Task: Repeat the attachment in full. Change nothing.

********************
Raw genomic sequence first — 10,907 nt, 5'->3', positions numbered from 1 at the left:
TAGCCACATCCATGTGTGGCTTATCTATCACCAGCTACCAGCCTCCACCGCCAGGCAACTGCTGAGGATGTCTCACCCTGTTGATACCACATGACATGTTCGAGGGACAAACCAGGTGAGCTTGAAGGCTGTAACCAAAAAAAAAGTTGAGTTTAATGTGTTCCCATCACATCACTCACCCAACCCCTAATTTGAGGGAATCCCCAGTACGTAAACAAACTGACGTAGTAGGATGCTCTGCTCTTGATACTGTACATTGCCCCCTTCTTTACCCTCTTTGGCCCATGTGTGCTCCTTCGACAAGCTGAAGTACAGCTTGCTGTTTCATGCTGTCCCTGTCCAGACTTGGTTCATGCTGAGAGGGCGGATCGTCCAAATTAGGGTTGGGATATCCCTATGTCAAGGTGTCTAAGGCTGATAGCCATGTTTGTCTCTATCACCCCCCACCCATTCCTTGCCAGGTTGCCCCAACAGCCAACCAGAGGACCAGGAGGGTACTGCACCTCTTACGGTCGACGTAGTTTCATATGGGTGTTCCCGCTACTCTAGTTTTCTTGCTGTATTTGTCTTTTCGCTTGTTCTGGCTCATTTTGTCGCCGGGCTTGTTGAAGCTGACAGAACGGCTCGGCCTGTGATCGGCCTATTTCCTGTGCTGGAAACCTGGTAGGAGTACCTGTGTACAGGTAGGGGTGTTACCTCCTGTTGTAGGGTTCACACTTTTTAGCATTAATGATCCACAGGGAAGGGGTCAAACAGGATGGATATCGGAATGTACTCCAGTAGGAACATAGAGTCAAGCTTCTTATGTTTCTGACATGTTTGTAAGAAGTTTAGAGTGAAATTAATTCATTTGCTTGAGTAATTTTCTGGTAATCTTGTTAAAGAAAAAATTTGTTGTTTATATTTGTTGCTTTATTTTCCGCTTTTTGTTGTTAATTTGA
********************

Raw genomic sequence first — 10,907 nt, 5'->3', positions numbered from 1 at the left:
TAGCCACATCCATGTGTGGCTTATCTATCACCAGCTACCAGCCTCCACCGCCAGGCAACTGCTGAGGATGTCTCACCCTGTTGATACCACATGACATGTTCGAGGGACAAACCAGGTGAGCTTGAAGGCTGTAACCAAAAAAAAAGTTGAGTTTAATGTGTTCCCATCACATCACTCACCCAACCCCTAATTTGAGGGAATCCCCAGTACGTAAACAAACTGACGTAGTAGGATGCTCTGCTCTTGATACTGTACATTGCCCCCTTCTTTACCCTCTTTGGCCCATGTGTGCTCCTTCGACAAGCTGAAGTACAGCTTGCTGTTTCATGCTGTCCCTGTCCAGACTTGGTTCATGCTGAGAGGGCGGATCGTCCAAATTAGGGTTGGGATATCCCTATGTCAAGGTGTCTAAGGCTGATAGCCATGTTTGTCTCTATCACCCCCCACCCATTCCTTGCCAGGTTGCCCCAACAGCCAACCAGAGGACCAGGAGGGTACTGCACCTCTTACGGTCGACGTAGTTTCATATGGGTGTTCCCGCTACTCTAGTTTTCTTGCTGTATTTGTCTTTTCGCTTGTTCTGGCTCATTTTGTCGCCGGGCTTGTTGAAGCTGACAGAACGGCTCGGCCTGTGATCGGCCTATTTCCTGTGCTGGAAACCTGGTAGGAGTACCTGTGTACAGGTAGGGGTGTTACCTCCTGTTGTAGGGTTCACACTTTTTAGCATTAATGATCCACAGGGAAGGGGTCAAACAGGATGGATATCGGAATGTACTCCAGTAGGAACATAGAGTCAAGCTTCTTATGTTTCTGACATGTTTGTAAGAAGTTTAGAGTGAAATTAATTCATTTGCTTGAGTAATTTTCTGGTAATCTTGTTAAAGAAAAAATTTGTTGTTTATATTTGTTGCTTTATTTTCCGCTTTTTGTTGTTAATTTGA